Axonal protein synthesis and transport
- P.E. Gallant
- … show all 1 hide
Rent the article at a discountRent now
* Final gross prices may vary according to local VAT.Get Access
Recent evidence has challenged our ideas about the nature of axonal protein synthesis and transport. Previous metabolic labeling evidence supported the idea that all axonal proteins were synthesized in the cell body and then transported as formed cytoplasmic structures into the axon. Recent evidence suggests that neither the synthesis nor the transport of axonal proteins is that simple. Though most axonal proteins do appear to be synthesized in the neuronal cell body, a small amount of protein appears to be synthesized intra-axonally in some axons. Though small in amount, intra-axonal protein synthesis may be important functionally in some axons. Recent experiments have also begun to identify the presence of a rich array of transport motors in axons, including many members of the kinesin, dynein and myosin families. Progress is being made in identifying which cargoes are being transported by which of these motors. Finally, recent experiments have addressed an old question about whether axoplasmic proteins are transported as filamentous polymers or as soluble components in axons. The answer is that both mechanism can be used in axons. For example, neurofilament protein can move in its particulate or polymeric state, while tubulin can move in its soluble or unpolymerized state.
- BRIDGMAN, P. C. & ELKIN, L. L. (2000) Axonal myosins. Journal of Neurocytology 29, 831-841.
- CAMPENOT, R. B. & ENG, H. (2000) Protein synthesis in axons and its possible functions. Journal of Neurocytology 29, 793-798.
- GALBRAITH, J. A. & GALLANT, P. E. (2000) Axonal transport of actin and tubulin. Journal of Neurocytology 29.
- GALBRAITH, J. A., REESE, T. S., SCHLIEF, M. L. & GALLANT, P. E. (1999) Slow transport of unpolymerized tubulin and polymerized neurofilament in the squid giant axon. Proceedings of the National Academy of Science USA 96, 11589-11594.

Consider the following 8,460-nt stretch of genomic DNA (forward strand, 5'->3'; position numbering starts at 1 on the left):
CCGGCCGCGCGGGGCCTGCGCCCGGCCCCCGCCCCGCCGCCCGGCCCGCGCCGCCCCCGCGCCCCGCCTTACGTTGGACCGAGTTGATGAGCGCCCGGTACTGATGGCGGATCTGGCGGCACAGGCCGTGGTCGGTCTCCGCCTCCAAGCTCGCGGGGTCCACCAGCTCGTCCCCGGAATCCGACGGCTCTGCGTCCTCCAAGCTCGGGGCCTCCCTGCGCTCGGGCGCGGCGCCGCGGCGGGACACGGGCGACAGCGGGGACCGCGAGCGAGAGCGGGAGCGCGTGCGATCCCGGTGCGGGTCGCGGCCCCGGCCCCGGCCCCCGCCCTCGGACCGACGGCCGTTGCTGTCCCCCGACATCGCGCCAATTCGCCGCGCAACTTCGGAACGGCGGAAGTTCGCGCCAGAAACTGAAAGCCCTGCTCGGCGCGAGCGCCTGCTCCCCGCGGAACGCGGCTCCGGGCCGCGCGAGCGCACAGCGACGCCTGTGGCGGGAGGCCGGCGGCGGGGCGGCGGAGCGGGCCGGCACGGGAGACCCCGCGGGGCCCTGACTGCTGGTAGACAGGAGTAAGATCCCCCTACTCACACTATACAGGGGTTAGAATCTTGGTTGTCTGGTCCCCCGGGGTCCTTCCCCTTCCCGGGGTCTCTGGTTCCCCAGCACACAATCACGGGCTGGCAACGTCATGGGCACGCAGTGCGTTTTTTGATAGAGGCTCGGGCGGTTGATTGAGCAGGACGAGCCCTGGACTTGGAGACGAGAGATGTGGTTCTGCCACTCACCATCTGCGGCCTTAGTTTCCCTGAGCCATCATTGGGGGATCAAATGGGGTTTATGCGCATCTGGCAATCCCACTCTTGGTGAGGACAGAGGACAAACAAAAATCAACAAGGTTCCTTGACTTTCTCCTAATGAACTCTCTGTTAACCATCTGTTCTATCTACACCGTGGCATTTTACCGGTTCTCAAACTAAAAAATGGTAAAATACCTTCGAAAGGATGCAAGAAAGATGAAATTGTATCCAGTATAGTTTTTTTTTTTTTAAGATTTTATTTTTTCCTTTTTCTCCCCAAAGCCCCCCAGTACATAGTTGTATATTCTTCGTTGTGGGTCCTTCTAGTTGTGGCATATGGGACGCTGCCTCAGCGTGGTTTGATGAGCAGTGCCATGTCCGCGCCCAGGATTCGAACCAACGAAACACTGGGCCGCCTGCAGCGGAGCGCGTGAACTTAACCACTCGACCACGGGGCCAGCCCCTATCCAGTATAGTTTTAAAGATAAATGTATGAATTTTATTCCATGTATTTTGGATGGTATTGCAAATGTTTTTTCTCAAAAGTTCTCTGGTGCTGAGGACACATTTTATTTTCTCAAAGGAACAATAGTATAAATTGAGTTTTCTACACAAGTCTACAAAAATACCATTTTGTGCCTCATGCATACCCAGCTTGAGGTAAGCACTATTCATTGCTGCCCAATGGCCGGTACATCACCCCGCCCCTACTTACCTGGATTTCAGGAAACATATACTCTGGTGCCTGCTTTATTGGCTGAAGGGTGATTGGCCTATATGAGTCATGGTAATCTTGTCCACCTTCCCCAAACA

- GRANT, P. & PANT, H. C. (2000) Neurofilament protein synthesis and phosphorylation. Journal of Neurocytology 29, 843-872.
- HARRISON, R. G. (1910) The outgrowth of the nerve fiber as a mode of protoplasmic growth. Journal of Experimental Zoology 9, 787-846.
- MOHR, E. & RICHTER, D. (2000) Axonal mRNAs: Functional significance in vertebrates and invertebrates. Journal of Neurocytology 29, 783-791.
- MURESAN, V. (2000) One axon, many kinesins: What's the logic? Journal of Neurocytology 29, 799-818.
- SHEA, T. B. (2000) Microtubule motors, phosphorylation, and axonal transport of neurofilaments. Journal of Neurocytology 29, 873-887.
- SUSALKA, S. J. & PFISTER, K. K. (2000) Cytoplasmic dynein subunit herterogeneity: Implications for axonal transport. Journal of Neurocytology 29, 819-829.
- TERASAKI, M., SCHMIDEK, A., GALBRAITH, J. A., GALLANT, P. E. & REESE, T. S. (1995) Transport of cytoskeletal elements in the squid giant axon.Proceedings of the National Academy of Science USA 92, 11500-11503.
- WALLER, A. (1851) Experiments on the section of the glossopharygeal and hypoglossal nerves of the frog, and obserations of the alterations produced thereby in the structure of the primative fibers. Philosphical Transactions of the Royal Society (London) Series B 140, 423-429.
- Axonal protein synthesis and transport
Journal of Neurocytology
Volume 29, Issue 11-12 , pp 779-782
- Cover Date
- Print ISSN
- Online ISSN
- Kluwer Academic Publishers
- Additional Links
- P.E. Gallant (1)
- Author Affiliations
- 1. Laboratory of Neurobiology, National Institute of Neurological Disorders and Stroke, Bldg. 36 Rm. 2A-21 National Institutes of Health, Bethesda, MD, 20892, USA